Samsung Puts 128 SSDs Into Mass-production

Seoul (Korea) - Samsung today said that it has begun mass producing 1.8" and 2.5" multi-level cell (MLC)-based solid state drives (SSD) with 64 and 128 GB storage capacity. Samsung also promises "more attractive" pricing, which indicates that SSD technology will become more competitive with traditional hard drives and be in reach for more consumers.

Samsung’s announcement has written "mainstream" all over it - it does not offer those speedy data transfer rates we have heard in recent weeks and there is the note about "attractive pricing". Of course, that brings up the question how much these drives will cost. Samsung traditionally does not comment on price and, not surprisingly, spokesman John Lucas declined to comment on possible pricing. But we can speculate.

Before we do that, let’s have a quick look at the specifications of the drives. Samsung claims that MLC based SSD has a write speed of 70 MB/s and a read speed of 90 MB/s, which are performance levels that are well below single-level-cell (SLC)-based SSDs which can achieve read speeds of 130 MB/s. In fact, Samsung’s new SSDs are even a bit slower than today’s fastest hard drive, WD’s 3.5" Velociraptor.

Samsung claims that the 128 GB SSD, which is built from 64 MLC NAND flash memory chips of 16 GB each, is energy efficient at 0.2 watts in standby mode and 0.5 watts in active mode. Probably most interesting is the drive’s expected life: Samsung claims the drives will last 20 times longer than the average 4-5 years of hard drives - which would mean that the SSD is rated at 80-100 years.

So, what about the price? Considering the fact that these drives are in mass-manufacturing, the fact that there is talk about "more attractive" pricing in an environment where entry-level 64 GB SSD notebooks can be purchased for about $1600 (check Dell) sounds to us like SSDs are finally ready to take a first shot at the upper mainstream segment of computers. This would mean that vendors such as Dell would have to drop the current $600 price of 64 GB substantially: Flash prices typically fall by about 40% every year and $300-$350 for a 64 GB drive sounds realistic to us.

In any case, you may want to begin looking a bit more seriously at this segment if you are interested in purchasing a SSD or a computer with such a drive.

But don’t get too excited just yet. Hard drives are still cheaper and Samsung’s vice president of memory marketing, Jim Elliott, said in a statement that these 64 GB and 128 GB MLC SSDs are aimed at "business users and many PC enthusiasts". So far, the company is not talking about "value" PCs.

Samsung said it will introduce a later this year.

  • "Samsung said it will introduce a later this year."

    What's a later? Sounds high tech.

    Did you mean ladder?
    Are they coming out with ladders this year?
    Or letter? Are they introducing Samsung Letters?

    Well anyway, I heard they will be releasing SSD's later this year too.
    This Ladder sounds kewl though.
  • etittel
    SuperTalent already offers a 60GB SSD (in their MasterDrive MX series) for $365, as this newegg link attests: My best guess is that we'll see prices for 128 GB in about the same range by the end of this year. BTW, SuperTalent also tells me (I write for Tom's Guide and other publications, just for the record) that they will be launching a new version of this series this week that will offer 100 Mbps write speed and 120 MBps read speed for these drives. Should be interesting!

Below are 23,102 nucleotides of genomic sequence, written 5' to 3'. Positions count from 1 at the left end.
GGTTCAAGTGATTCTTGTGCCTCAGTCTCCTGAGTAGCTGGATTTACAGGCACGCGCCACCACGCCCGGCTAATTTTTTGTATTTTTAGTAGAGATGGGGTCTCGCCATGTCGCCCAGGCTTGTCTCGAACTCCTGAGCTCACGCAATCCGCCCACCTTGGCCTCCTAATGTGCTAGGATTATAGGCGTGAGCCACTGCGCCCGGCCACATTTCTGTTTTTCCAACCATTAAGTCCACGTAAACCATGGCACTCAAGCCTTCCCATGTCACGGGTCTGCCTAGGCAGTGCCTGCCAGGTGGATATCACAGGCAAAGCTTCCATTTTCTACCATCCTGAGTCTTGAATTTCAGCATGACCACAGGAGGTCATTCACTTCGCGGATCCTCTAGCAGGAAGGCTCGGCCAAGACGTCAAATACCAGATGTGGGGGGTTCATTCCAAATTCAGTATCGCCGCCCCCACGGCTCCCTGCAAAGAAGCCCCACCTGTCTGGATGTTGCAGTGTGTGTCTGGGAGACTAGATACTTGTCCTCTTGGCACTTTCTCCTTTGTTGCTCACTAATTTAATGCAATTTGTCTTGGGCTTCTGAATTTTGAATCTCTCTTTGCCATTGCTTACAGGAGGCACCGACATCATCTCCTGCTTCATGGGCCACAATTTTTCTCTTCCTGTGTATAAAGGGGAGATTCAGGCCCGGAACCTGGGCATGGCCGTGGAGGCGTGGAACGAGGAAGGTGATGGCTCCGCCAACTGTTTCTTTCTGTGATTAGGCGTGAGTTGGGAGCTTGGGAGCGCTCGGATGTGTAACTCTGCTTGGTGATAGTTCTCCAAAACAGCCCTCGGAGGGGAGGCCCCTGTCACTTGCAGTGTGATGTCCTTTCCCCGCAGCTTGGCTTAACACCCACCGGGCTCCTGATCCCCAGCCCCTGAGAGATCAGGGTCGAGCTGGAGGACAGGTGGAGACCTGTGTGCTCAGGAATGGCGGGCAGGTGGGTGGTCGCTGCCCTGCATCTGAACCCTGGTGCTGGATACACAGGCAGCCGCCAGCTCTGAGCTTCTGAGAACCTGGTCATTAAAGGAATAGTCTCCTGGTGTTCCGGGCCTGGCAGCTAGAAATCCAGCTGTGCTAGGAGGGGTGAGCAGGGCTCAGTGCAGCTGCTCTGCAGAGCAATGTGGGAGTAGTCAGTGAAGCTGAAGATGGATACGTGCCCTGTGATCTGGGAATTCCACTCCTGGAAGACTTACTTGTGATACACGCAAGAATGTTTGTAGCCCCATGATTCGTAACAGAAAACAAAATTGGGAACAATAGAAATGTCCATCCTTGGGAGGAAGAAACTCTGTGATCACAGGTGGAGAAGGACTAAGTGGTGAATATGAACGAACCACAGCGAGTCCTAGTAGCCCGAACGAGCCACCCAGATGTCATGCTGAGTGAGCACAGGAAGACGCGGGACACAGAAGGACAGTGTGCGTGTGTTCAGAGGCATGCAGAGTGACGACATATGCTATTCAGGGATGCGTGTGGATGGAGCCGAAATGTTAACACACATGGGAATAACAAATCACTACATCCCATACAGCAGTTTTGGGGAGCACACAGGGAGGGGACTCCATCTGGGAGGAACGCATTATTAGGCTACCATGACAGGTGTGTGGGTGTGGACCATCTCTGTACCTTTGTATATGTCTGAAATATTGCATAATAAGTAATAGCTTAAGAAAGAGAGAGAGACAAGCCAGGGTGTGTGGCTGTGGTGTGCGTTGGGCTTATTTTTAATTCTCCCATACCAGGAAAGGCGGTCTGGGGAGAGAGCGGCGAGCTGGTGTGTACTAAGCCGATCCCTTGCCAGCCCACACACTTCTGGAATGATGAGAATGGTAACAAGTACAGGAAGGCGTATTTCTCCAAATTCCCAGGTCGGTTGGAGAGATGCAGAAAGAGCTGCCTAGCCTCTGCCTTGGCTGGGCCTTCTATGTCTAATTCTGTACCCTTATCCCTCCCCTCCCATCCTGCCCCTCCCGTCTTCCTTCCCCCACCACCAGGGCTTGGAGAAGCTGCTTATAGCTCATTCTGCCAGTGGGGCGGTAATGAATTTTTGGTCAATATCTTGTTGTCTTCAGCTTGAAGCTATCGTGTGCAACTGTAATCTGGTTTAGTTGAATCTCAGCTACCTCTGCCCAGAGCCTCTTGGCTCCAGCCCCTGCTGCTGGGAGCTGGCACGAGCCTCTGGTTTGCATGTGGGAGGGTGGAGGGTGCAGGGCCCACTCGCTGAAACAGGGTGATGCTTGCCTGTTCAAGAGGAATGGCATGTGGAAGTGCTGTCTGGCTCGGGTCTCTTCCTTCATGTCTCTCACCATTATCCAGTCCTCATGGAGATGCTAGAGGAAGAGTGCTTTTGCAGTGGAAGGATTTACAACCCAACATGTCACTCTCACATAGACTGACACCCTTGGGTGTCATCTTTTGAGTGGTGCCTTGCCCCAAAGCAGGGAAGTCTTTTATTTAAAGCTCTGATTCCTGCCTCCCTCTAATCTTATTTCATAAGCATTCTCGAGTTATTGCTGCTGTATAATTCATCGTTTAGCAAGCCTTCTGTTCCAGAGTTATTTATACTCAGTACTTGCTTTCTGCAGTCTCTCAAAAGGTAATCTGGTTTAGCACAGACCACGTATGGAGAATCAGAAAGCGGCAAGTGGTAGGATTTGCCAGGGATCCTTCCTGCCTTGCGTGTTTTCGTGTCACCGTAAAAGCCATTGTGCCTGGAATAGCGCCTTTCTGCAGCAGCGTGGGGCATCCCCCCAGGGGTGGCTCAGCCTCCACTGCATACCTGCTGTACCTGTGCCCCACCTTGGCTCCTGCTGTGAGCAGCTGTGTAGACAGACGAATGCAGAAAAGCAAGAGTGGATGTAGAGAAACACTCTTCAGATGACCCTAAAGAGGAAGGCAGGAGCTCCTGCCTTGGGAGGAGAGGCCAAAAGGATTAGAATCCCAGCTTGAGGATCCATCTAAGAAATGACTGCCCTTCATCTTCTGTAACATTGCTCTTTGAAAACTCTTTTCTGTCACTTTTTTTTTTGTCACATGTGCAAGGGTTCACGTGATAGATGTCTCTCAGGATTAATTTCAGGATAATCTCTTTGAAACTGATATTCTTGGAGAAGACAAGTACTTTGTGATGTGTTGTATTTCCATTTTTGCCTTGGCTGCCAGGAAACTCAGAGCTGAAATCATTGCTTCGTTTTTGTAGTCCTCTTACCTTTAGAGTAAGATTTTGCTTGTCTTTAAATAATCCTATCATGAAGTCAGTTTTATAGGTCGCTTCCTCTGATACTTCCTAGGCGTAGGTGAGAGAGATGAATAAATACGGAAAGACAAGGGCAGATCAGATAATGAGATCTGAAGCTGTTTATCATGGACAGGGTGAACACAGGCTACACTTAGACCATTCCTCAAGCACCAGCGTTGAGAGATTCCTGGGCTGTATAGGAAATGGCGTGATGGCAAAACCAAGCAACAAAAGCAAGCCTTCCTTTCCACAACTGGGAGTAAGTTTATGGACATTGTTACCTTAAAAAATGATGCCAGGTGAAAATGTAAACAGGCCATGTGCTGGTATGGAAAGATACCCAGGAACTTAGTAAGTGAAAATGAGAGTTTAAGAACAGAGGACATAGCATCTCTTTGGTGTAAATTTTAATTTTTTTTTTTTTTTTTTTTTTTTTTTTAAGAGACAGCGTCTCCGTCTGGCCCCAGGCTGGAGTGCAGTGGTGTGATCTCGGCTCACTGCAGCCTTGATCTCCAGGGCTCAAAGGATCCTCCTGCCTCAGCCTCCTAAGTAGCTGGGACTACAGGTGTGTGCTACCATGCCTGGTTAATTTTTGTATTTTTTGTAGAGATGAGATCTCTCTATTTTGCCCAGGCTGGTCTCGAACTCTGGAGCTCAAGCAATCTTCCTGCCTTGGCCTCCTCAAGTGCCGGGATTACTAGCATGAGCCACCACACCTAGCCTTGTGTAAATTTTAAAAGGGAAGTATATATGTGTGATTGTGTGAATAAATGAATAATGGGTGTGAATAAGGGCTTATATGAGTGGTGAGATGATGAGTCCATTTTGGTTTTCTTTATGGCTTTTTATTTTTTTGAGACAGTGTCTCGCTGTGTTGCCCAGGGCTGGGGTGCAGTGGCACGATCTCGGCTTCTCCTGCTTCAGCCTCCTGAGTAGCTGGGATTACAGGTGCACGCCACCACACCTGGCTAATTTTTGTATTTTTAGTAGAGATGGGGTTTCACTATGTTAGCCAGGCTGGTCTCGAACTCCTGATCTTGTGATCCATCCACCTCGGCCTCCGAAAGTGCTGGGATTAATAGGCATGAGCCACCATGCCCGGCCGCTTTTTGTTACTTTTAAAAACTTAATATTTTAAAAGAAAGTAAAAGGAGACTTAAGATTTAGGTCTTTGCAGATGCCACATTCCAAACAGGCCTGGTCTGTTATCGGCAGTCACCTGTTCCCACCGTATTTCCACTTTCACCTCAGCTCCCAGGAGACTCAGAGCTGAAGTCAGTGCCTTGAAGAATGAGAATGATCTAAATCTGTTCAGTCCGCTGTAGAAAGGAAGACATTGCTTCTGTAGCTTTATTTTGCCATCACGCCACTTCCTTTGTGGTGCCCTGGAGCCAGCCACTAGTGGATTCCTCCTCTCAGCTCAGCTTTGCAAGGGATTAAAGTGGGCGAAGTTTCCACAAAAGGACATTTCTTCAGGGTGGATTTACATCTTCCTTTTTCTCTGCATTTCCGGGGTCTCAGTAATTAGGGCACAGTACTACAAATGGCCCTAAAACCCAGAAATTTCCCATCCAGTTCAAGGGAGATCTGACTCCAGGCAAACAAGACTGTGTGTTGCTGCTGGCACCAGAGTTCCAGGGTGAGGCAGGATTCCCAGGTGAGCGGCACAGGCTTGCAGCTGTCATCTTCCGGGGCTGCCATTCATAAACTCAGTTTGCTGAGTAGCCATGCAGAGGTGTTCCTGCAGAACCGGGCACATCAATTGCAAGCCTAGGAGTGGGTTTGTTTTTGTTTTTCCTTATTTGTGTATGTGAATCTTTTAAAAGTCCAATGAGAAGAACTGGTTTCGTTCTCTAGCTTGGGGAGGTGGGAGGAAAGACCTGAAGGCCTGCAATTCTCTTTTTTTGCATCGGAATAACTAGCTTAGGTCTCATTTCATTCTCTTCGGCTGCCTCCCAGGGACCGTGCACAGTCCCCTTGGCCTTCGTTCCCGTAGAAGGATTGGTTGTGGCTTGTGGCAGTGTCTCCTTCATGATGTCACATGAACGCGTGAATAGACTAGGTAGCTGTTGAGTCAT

• The article tries to compare SSD speeds with disks in some sustained transfer. In real life an OS is constantly asking a disk to retrieve 8K blocks of data from various tracks and sectors. The truest measure of "disk" performance is therefore not some 100Mbps sustained speed but rather the time the disk takes to retrieve a block/track of data. This is the sum of track seek (which in the case of the WD mentioned above is 4.2ms) + rotational latency (5.5ms) it therefore takes the WD around 10ms for a head to find a block of data on its platters and begin reading it which the OS needs. Typical SSD "seek" times are 0.1ms which is around 100 times faster than the WD. Trust me, there is absolutly no comparison in the real world between any conventional rotating disk and an SSD!
  • etittel
    Dear Brett:

    I think the approach derives from standard HD test methodology. I do agree that your point is well-taken, and that such tests don't necessarily reflect the real value of an SSD to a notebook user. But it does make sense to compare how SSDs perform vis-a-vis conventional HDs in the conventional framework, even if it doesn't tell the whole story.

    I've been using an SSD in my Dell Latitude 620 notebook for about two months full-time now, and I agree the real benefits come more from things other than sustained read/write speed numbers. How about a 30-second boot into the Vista desktop, a one hour increase in battery life while doing standard productivity, three or four ounces less weight, and lower heat output?

    I do get it. Check out my recent Viztaview article "Solid State Drives Benefit Notebook PCs" at

    Thanks for posting,